The latest Saw film redeems torture porn for statist do-gooders.
In 2006 New York Magazine film critic David Edelstein penned a hand-wringing essay on an emerging subgenre of horror films he dubbed “torture porn,” which in his estimation were “so viciously nihilistic that the only point seems to be to force you to suspend moral judgments altogether.”
Well, perhaps now Edelstein’s gentle soul can find a measure of peace: The latest entry in the Saw series has lit upon a gaggle of worthy victims — subprime-mortgage peddlers and insurance company executives.
Yes, after several years of labyrinthine, frequently convoluted background exposition, twists, turns, dubious plot devices, and enough flashbacks to make Timothy Leary cry Uncle! we learn John Kramer, the so-called Jigsaw killer of the popular horror franchise, was driven to torture, mutilate, and murder by a bad experience with an insurance company lackey who denied him cancer coverage on the basis of a — wait for it — preexisting condition. This may seem a hokey stab at cultural relevance to some, an after the fact argument for why we should have elected Barack Obama president in 2000 to others, but for the Pavlovian intelligencia it has signaled it is copacetic after all to pick up some of what the once-derided torture pornographers are laying down.
Over at the Huffington Post, for example, Scott Mendelson writes that although Jigsaw “never explicitly endorses a single-payer system” — McCain-Feingold concerns maybe? — moviegoers may nevertheless undergo the “genuinely disturbing” experience of catching themselves “actually rooting for Kramer purely because of political and moral agreement.” According to Wesley Morris of the Boston Globe, “suddenly the carnage has a wicked bit of literal and metaphorical social resonance.” A Daily Beast columnist approvingly labels the film “populist anti-corporate liberation propaganda,” while Michael Gingold enthuses in Fangoria, “It’s about time Jigsaw went after the HMOs!” The Detroit News’ Adam Graham pans it even as he acknowledges the plot poses “an intriguing question: In this day and age, what’s worse, a sadistic serial killer or insurance company executives?”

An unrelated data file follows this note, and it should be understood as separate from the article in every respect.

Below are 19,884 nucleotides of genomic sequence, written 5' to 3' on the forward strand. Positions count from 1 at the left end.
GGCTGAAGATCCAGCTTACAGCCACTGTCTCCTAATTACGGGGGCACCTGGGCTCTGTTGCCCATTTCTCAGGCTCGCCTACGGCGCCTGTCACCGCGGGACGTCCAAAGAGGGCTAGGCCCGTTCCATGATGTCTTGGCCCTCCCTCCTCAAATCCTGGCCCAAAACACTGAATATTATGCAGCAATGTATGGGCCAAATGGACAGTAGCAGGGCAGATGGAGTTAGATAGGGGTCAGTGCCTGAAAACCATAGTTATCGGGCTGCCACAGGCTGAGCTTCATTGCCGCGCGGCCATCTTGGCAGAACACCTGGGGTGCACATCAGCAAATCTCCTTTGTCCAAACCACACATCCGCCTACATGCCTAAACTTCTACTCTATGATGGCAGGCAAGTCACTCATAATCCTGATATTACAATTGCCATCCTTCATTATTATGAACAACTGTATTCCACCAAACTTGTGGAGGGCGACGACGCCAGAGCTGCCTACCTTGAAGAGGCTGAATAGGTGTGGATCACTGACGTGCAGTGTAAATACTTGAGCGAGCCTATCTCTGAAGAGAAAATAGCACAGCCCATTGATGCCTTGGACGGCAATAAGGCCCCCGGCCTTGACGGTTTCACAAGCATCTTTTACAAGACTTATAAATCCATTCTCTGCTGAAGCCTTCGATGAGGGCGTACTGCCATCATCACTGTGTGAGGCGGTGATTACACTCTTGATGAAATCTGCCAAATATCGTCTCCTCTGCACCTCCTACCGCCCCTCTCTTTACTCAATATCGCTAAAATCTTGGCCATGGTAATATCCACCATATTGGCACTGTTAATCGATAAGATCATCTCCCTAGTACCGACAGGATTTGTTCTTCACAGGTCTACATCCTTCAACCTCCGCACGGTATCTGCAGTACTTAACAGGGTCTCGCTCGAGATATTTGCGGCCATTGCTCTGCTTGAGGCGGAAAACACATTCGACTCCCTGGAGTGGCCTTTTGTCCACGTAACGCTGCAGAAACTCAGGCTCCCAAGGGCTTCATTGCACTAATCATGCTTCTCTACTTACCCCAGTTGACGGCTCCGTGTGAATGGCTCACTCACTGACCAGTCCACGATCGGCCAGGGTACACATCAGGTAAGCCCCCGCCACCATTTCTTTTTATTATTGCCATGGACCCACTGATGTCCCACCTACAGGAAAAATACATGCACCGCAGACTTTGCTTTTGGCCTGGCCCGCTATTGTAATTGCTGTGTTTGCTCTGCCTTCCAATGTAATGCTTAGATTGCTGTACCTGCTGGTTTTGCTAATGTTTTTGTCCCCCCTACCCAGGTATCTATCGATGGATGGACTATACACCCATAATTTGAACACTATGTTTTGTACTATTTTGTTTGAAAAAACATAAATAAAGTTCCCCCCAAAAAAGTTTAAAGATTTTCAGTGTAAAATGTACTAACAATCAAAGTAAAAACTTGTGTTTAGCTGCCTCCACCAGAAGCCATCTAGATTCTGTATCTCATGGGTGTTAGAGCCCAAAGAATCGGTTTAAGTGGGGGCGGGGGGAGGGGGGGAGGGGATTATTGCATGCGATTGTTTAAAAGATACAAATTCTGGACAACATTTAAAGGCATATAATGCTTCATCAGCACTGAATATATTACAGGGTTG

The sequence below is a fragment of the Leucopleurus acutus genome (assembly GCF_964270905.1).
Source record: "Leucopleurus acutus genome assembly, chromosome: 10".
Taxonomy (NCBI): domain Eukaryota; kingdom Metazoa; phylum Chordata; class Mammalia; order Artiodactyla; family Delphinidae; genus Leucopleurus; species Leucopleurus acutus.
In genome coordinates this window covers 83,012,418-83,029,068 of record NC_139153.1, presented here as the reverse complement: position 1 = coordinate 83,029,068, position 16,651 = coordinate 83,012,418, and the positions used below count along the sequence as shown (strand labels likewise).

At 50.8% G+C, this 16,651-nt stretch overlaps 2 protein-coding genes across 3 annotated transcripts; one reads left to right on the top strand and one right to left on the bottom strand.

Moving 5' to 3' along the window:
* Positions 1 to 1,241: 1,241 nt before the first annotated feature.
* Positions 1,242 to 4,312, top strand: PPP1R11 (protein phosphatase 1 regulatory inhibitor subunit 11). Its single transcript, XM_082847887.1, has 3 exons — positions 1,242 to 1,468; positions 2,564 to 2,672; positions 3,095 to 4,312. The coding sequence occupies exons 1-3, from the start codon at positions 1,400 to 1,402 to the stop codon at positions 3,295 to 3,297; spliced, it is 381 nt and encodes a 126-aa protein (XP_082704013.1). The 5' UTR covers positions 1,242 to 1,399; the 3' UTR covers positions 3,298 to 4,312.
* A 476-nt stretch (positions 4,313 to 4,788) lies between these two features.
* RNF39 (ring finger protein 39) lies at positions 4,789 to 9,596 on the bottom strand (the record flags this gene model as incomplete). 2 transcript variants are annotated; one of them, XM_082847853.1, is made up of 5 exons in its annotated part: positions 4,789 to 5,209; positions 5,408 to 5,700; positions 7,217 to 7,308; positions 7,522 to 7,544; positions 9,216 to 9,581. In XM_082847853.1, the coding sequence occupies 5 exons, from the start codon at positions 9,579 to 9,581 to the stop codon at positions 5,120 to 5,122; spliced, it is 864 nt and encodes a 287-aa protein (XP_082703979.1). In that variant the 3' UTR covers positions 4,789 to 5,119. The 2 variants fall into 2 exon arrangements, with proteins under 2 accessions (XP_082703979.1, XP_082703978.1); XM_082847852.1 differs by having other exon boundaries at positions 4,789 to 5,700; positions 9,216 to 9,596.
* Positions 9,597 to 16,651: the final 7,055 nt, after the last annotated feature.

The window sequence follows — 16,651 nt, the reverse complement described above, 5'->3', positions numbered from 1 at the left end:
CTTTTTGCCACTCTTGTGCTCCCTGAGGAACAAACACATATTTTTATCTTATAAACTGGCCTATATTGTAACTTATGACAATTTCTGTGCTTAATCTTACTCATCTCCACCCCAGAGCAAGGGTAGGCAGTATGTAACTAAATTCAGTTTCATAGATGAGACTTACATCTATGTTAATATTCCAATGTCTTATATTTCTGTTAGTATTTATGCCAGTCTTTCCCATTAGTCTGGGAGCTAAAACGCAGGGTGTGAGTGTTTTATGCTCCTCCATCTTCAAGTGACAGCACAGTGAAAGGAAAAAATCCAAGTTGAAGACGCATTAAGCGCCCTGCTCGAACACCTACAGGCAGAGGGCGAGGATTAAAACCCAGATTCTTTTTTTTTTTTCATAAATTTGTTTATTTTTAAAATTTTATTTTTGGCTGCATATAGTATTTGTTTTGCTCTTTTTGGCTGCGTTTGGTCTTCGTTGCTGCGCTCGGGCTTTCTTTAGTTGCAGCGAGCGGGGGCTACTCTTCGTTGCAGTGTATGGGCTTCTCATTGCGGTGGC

Why, that is a byzantine brainteaser! The film itself is a bit ambiguous on the point. Sure, William Easton, vice president of the nameless insurance corporation in question and the man who prevented Kramer’s gene therapy salvation, brags to anyone who will listen about the actuarial table he devised to deny people coverage, keeps a tank of piranha in his office, calls the pack of acolytes he has endlessly searching for technicalities to screw the sick out of treatment his “dogs,” swills booze in his office, and blows off his sister on her birthday, but still…the portrait is so nuanced. Better let a professional from, say, the Seattle Post-Intelligencer field that one: “Ten years from now when people look back on Saw VI,” Ammon Gilbert writes, “they’ll at least remember that it provided some sort of social commentary on what our country is dealing with right now, however unconventional it may be.”
The problem was never with the torturer after all, it seems, but rather with the caliber of individuals being tortured, and if Saw VI proves anything it’s that you can buy yourself a lot of excused collateral damage from the arbiters of cosmopolitanism pretty cheap if you adopt their phobias and prejudices.